T: 01273 673311
Compelling, composed and jaw-droppingly good, Anna Calvi’s gig at Concorde II on Sunday was outstanding from start to finish. Adorned in her trademark red and black, Calvi knew exactly how to pitch the performance. She walked on in the dark without saying a word, played a stand-out guitar solo then stepped into the light to sing.
Theatrical she may be but it’s not to make up for a lack of musical talent. During the gig Calvi swapped effortlessly between fender and slide guitar (apparently she also plays violin, piano and bass), and her voice is also stop-you-in-your-tracks good. It’s rich and velvety; as commanding soft as at full pelt. At points she made fists as if to channel her voice out, a snarl planted firmly on her face, but at the other end of the spectrum – in those hushed moments – you could’ve heard a pin drop.
London-born Calvi cites Nick Cave, The Velvet Underground and David Lynch as influences, and you see this in the captivating, edgy music she creates, which conquers up glamour and danger in equal measure. Many have made comparisons between Calvi and PJ Harvey, helped in part by the fact that she co-produced her Mercury-nominated self -titled debut with long time Harvey collaborator Rob Ellis, but Calvi is definitely an musician in her own right. Highlight tracks of the evening came via Love Won’t Be Leaving, Calvi lit up by a blue light as she sang, First We Kiss, and a cover of an old Elvis track, Celina. Helping her along the way were regular band mates Mally Harpaz, who does a serious line in harmonium and percussion, and the impressive Daniel Maiden-Wood on drums.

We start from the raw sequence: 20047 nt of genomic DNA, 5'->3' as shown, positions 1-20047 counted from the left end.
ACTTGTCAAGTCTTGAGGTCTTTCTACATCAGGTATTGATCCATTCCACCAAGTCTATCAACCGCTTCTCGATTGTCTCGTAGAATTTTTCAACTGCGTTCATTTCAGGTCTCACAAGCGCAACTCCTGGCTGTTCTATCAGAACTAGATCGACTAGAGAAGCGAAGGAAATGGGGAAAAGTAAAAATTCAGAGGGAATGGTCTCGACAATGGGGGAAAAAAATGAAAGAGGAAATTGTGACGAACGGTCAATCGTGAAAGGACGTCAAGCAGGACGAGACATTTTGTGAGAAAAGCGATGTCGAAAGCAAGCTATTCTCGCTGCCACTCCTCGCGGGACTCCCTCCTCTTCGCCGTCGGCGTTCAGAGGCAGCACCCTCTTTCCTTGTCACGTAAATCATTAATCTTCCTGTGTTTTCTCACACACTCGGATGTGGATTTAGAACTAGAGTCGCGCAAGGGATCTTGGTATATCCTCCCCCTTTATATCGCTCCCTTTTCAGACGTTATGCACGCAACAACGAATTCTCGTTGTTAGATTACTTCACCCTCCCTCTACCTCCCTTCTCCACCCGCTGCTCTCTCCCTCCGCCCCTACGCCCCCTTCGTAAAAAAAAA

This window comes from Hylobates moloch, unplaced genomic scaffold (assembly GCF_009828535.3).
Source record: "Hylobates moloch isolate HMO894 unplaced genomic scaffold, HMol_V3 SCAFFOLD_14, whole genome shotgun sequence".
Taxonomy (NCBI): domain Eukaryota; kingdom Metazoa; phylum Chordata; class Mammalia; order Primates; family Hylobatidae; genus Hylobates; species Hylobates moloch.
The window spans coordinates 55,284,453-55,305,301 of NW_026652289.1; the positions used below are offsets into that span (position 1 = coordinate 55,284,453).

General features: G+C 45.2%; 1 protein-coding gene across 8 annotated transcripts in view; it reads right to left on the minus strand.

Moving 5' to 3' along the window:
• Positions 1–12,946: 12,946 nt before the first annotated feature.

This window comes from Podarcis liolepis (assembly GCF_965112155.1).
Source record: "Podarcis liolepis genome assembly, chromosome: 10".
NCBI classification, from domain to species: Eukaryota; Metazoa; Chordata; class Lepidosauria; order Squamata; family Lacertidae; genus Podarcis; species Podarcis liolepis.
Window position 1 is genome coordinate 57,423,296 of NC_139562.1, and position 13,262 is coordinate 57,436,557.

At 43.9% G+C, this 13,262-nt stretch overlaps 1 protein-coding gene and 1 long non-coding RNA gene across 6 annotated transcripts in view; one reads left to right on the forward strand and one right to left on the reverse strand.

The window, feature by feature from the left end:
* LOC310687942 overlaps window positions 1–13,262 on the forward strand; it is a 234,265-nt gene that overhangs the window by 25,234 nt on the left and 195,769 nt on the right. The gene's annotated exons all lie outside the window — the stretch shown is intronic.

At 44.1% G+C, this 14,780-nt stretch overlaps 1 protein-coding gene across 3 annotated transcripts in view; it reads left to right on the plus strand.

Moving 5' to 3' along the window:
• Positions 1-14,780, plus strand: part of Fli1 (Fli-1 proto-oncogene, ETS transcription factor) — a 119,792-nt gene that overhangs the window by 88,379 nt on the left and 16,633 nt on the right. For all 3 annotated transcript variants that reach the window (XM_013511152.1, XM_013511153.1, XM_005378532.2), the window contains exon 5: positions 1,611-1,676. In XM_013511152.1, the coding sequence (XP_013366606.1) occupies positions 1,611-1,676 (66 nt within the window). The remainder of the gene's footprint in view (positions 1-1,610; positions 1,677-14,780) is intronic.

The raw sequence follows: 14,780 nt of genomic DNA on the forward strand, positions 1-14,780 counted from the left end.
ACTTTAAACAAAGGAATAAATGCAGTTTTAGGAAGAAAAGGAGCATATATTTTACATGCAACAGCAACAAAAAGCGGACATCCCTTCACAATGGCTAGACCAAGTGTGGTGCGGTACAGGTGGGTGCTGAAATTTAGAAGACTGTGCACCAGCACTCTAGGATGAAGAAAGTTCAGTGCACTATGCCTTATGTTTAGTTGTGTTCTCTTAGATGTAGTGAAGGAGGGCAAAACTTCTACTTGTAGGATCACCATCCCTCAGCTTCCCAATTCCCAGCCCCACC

Anna Calvi – Love Won’t Be Leaving
Halloween, Alaska, a Minnesota-based four piece who have an understated, lounge sound, provided support. Anyone attempting to go in full guns blazing would have been hugely over shadowed by Calvi but their lo- fi approach worked well to set the tone.
Calvi returned for an encore, finishing as she’d begun with another assured guitar solo, then a languid beat kicked in and she dived into a sultry reworking of an Edith Piaf song Jezebele (one of Calvi’s only singles to date). Then, utterly composed, she thanked us for coming out and strolled off stage, unaware or unconcerned of the drama she’d just created.